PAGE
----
Nato steps up attack on Libya

Nato steps up attack on Libya

Daughter rules out stepping down of Gadhafi as clashes kill 8

For the second day in a row, pro-Gadhafi forces pounded Misrata, killing at least eight people.

A local doctor said seven other civilians, including children and older people, were wounded on Friday in the attacks on Libya’s third-biggest city that has been the scene of major fighting between rebels and Gadhafi’s forces for several weeks.

Al-Jazeera quoted residents as saying that around 120 rockets shelled Misrata. Pro-government troops also shelled the coastal city on Thursday, with dozens of Grad-type rockets, killing at least 23 people, the Arab channel quoted a rebel spokesman as saying.

Gadhafi’s forces also opened fire on rebels near the frontline of Ajdabiya, the gateway to the rebel stronghold of Benghazi, killing one, opposition fighters said.

Even as the 28-member Nato alliance squabbled over intensifying the military operations, it launched three new airstrikes in and around the Libyan capital, striking a missile battery and two other targets.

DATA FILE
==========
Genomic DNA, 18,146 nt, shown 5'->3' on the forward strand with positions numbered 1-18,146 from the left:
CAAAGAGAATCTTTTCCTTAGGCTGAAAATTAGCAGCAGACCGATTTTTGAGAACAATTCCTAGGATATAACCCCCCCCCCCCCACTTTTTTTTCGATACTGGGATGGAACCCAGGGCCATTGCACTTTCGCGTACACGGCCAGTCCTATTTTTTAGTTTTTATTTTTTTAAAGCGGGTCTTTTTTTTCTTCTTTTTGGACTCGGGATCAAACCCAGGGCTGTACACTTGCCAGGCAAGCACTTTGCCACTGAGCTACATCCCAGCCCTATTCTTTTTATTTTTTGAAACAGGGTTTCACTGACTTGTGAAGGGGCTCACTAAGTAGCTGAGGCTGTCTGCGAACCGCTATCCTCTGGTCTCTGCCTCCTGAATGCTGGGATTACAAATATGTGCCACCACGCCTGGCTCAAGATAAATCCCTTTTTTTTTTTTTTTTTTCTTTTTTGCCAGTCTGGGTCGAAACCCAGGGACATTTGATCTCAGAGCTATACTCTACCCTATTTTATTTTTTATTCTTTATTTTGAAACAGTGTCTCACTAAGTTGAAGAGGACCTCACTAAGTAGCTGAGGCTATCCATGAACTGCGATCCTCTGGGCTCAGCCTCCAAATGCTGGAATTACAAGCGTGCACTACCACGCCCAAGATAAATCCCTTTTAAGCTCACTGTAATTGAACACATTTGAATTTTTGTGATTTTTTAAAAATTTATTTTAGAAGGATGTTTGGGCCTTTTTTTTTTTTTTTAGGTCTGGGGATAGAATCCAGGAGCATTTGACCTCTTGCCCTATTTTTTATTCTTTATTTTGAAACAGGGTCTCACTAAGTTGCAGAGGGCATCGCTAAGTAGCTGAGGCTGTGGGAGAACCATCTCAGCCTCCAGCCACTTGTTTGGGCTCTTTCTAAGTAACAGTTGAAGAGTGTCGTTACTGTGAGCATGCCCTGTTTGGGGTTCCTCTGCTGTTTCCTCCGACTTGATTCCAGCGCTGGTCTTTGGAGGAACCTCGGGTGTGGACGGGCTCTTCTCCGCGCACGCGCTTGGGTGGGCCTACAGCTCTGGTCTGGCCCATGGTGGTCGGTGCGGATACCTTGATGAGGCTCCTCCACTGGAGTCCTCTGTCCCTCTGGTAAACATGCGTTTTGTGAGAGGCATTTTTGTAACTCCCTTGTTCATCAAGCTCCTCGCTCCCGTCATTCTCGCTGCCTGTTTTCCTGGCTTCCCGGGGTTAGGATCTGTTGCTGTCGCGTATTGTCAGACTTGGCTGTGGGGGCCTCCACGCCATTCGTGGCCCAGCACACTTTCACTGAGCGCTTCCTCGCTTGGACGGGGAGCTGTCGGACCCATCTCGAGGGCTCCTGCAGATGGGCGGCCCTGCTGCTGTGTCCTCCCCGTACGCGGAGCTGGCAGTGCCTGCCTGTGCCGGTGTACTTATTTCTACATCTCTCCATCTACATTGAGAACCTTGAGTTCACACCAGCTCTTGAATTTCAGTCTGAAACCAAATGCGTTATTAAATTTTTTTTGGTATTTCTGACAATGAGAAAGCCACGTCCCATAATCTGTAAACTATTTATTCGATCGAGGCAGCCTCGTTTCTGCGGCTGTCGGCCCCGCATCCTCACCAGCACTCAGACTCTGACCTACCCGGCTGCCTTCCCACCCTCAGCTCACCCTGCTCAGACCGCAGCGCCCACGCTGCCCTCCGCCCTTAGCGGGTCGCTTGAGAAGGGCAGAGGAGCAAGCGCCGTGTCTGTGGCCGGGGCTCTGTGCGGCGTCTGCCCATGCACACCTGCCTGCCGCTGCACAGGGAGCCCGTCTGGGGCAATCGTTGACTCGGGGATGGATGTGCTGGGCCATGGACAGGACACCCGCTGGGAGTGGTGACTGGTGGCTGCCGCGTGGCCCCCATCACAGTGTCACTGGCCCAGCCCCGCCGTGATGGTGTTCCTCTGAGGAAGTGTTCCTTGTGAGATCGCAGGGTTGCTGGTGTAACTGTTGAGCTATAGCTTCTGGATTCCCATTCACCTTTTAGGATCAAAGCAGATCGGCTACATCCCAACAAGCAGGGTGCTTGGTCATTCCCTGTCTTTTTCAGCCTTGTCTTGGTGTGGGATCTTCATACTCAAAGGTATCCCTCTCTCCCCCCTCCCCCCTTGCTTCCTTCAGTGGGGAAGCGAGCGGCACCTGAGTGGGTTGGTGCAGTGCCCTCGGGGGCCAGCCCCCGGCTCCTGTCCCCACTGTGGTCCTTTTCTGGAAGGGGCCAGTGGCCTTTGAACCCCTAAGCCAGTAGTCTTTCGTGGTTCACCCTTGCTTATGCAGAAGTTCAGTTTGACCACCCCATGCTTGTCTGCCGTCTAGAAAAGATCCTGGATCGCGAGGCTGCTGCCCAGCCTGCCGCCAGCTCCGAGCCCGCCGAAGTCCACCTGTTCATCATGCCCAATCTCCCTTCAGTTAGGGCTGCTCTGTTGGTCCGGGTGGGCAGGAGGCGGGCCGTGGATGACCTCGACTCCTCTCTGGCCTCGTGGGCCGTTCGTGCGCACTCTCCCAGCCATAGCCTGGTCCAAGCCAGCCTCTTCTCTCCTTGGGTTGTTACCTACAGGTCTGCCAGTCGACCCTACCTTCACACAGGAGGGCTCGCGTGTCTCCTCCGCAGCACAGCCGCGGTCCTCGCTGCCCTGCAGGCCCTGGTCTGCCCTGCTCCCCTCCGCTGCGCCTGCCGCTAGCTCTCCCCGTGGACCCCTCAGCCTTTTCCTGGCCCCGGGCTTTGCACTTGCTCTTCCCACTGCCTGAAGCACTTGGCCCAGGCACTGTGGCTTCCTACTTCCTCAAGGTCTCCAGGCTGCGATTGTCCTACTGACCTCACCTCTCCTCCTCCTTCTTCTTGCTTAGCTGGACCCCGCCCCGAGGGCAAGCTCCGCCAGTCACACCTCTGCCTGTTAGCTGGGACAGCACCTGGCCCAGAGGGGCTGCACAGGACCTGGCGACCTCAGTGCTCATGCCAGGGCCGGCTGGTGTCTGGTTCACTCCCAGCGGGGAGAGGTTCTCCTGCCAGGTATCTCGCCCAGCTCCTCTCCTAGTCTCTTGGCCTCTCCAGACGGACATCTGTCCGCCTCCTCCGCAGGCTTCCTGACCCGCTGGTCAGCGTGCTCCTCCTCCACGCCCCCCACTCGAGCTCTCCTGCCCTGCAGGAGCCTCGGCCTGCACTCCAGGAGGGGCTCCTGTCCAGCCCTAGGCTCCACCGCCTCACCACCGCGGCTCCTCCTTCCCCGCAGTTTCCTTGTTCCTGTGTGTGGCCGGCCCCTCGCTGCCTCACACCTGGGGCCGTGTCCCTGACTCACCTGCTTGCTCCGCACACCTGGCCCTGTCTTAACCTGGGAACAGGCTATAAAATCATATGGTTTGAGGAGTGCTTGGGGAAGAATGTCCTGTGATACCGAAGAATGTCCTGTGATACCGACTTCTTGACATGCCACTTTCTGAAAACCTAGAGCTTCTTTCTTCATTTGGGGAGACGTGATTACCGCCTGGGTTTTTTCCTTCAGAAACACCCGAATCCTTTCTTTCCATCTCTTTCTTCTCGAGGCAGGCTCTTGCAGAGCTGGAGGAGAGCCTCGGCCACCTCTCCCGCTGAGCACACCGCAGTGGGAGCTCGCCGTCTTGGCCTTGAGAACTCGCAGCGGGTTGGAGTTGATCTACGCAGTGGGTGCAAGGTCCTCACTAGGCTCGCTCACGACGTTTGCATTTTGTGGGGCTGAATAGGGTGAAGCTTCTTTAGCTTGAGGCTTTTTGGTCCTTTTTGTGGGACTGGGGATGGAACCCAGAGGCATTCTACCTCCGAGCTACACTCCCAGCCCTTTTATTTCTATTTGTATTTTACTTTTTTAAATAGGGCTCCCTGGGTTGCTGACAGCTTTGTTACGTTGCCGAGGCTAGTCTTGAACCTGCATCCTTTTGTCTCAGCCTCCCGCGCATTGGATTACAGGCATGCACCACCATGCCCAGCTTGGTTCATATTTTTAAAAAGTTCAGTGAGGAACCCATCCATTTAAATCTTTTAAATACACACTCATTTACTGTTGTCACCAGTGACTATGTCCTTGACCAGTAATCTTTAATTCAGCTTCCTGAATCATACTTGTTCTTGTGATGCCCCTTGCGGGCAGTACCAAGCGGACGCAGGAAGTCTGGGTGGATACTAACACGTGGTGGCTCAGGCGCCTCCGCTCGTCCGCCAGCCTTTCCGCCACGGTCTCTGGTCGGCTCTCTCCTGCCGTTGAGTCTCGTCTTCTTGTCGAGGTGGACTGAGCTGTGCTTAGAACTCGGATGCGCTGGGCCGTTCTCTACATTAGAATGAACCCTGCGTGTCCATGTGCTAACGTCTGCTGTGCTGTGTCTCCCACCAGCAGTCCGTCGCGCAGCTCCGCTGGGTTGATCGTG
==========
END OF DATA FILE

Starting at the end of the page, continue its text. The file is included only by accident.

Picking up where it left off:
France and Britain want to extend air strikes to the logistics and decision centres of Gadhafi’s army, rather than start arming Libyan rebels, French Defence Minister Gerard Longuet was quoted as saying by the pan-Arab channel on Friday. Amid differences among world powers over the airstrikes in Libya, US President Barack Obama, French President Nicolas Sarkozy and British Prime Minister David Cameron made it clear that there can be no peace in the country till Gadhafi stepped down.

However, the Libyan leader’s daughter Aisha dismissed “talk about Gadhafi stepping down”, saying it was “an insult to all Libyans because Gadhafi is not in Libya, but in the hearts of all Libyans”.

From her father’s compound, struck by US bombs exactly 25 years ago, Muammar Gadhafi’s daughter sent a defiant message early on Friday: Libya was not defeated by airstrikes then and won’t be defeated now, she told a cheering crowd. Aisha pumped her right fist as she led the audience in late-night chants from the second-floor balcony of the badly damaged Bab Aziziyah compound, targeted by US warplanes in 1986. “Leave our skies with your bombs,” she said, referring to Nato airstrikes that had struck Tripoli just hours earlier.

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